Published March 04 2010
Heitkamp out of Senate race, but others to declare candidacyNorth Dakota Democrats are setting their sights on other possible candidates in the U.S. Senate race, now that the party’s widely supported possibility is out of consideration.
After two months weighing a bid, former North Dakota Attorney General Heidi Heitkamp decided she won’t seek the Democratic-NPL Party nomination for U.S. Senate.
Heitkamp cited personal and family reasons in her decision not to run and said it wasn’t for lack of desire or a solid campaign strategy.
“I have some good ideas about what needs to happen for North Dakota and for our country, but that’s not where my heart is … I just don’t see myself being a United States senator,” Heitkamp said.
However, Heitkamp added that she is interested in possibly running for governor again in 2012.
“It’s no surprise that I’ve always thought that being governor of the state of North Dakota is absolutely the best job anyone who loves North Dakota could aspire to,” Heitkamp said.
A Heitkamp bid for Senate would have likely pitted her for the second time against Gov. John Hoeven, who is seeking the GOP nomination for the Senate seat and who beat Heitkamp in the 2000 gubernatorial election.
Heitkamp acknowledged she would have faced a challenging campaign had she run but said she believes she could’ve beat Hoeven.
National Republicans, though, called Heitkamp’s decision an example that “the Democrats’ top-tier candidates in North Dakota are seeing the writing on the wall.”
“Heidi didn’t need a crystal ball,” said Republican National Committee spokesman LeRoy Coleman. “Her decision not to run was a reaction to the political climate in North Dakota.”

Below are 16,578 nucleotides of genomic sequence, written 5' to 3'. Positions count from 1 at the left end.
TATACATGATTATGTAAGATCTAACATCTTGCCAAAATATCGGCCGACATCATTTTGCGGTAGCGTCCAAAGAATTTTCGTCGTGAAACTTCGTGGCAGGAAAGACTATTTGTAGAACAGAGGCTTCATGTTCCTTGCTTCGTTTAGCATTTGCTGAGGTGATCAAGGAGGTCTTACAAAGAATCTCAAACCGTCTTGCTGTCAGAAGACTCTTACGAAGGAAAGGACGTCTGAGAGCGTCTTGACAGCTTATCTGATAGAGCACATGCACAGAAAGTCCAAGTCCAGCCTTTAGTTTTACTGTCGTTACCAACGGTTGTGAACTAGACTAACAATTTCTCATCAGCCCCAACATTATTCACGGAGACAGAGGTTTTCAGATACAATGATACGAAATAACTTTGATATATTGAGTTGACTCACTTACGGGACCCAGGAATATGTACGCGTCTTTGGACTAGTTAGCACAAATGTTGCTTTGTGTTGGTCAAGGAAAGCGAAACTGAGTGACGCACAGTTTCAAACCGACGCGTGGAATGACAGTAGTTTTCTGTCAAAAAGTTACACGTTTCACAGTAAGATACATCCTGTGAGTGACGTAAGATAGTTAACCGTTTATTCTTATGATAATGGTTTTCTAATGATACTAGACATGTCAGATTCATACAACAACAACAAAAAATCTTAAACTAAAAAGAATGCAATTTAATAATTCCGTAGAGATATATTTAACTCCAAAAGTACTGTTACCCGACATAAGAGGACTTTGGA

Contrasting the national party, Hoeven’s campaign said they respect Heit-kamp’s decision and want to focus on a positive approach to the campaign.
Paul Sorum of Fargo is competing against Hoeven for the GOP nomination.
Although state Democrats said Heitkamp’s decision disappoints them, the party isn’t left empty-handed.
Bismarck state Sen. Tracy Potter has already declared for the race, and others have expressed interest in running if Heitkamp did not.
“I’m not exactly jumping for joy,” Democratic-NPL Party chairman Mark Schneider said of Heitkamp’s decision, but added, “it opens the door for other candidates in our party.”
Businesswoman and former secretary of state candidate Kristin Hedger reiterated Wednesday her desire to serve in the U.S. Senate, but fell short of saying if – or when before the state party convention in three weeks – she might declare for the race.
Hedger previously said she wanted to know Heitkamp’s intentions before deciding on a possible bid.
“Like many Democrats, I was very fired up for her potential candidacy, but I also have referenced the fact that I, too, am very passionate about the United States Senate and serving our state,” said Hedger, who is a former aide to retiring Sen. Byron Dorgan.
“I believe Washington does need some fresh voices, and I believe I have a lot of attributes that could really serve our state well and bring a different tenor to the Senate,” Hedger added.
Whoever else might declare, Democrats recognize the uphill battle they face but caution against assuming the Senate seat is a done deal for Hoeven.
“Nobody’s foolish enough to say that John Hoeven doesn’t have the decided advantage at this point,” Schneider said. “But this is the first week in March, and it’s forever until November.”
Readers can reach Forum reporter Kristen Daum at (701) 241-5541